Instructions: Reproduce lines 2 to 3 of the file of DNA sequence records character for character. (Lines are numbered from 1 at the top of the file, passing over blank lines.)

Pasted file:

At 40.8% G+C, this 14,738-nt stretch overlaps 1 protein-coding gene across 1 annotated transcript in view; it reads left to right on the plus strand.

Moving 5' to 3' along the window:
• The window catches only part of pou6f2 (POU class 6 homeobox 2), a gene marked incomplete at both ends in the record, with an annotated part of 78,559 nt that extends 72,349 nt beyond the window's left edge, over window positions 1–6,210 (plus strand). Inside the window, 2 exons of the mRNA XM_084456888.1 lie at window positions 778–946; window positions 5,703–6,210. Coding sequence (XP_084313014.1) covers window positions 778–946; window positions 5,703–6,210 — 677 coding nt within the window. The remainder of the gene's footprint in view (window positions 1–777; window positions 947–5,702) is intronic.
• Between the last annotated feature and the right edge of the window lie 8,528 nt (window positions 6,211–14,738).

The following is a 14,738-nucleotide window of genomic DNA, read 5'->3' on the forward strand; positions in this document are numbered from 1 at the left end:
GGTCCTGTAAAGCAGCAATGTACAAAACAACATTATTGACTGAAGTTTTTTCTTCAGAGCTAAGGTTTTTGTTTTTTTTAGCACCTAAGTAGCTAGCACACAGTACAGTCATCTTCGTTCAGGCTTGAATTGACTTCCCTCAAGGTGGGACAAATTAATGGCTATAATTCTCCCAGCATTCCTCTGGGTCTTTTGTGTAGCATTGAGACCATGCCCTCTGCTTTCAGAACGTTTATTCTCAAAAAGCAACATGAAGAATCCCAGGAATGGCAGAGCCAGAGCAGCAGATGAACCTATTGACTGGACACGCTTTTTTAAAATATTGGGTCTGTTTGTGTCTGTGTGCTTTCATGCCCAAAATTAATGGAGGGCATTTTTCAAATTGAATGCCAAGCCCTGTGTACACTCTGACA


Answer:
Moving 5' to 3' along the window:
• The window catches only part of pou6f2 (POU class 6 homeobox 2), a gene marked incomplete at both ends in the record, with an annotated part of 78,559 nt that extends 72,349 nt beyond the window's left edge, over window positions 1–6,210 (plus strand). Inside the window, 2 exons of the mRNA XM_084456888.1 lie at window positions 778–946; window positions 5,703–6,210. Coding sequence (XP_084313014.1) covers window positions 778–946; window positions 5,703–6,210 — 677 coding nt within the window. The remainder of the gene's footprint in view (window positions 1–777; window positions 947–5,702) is intronic.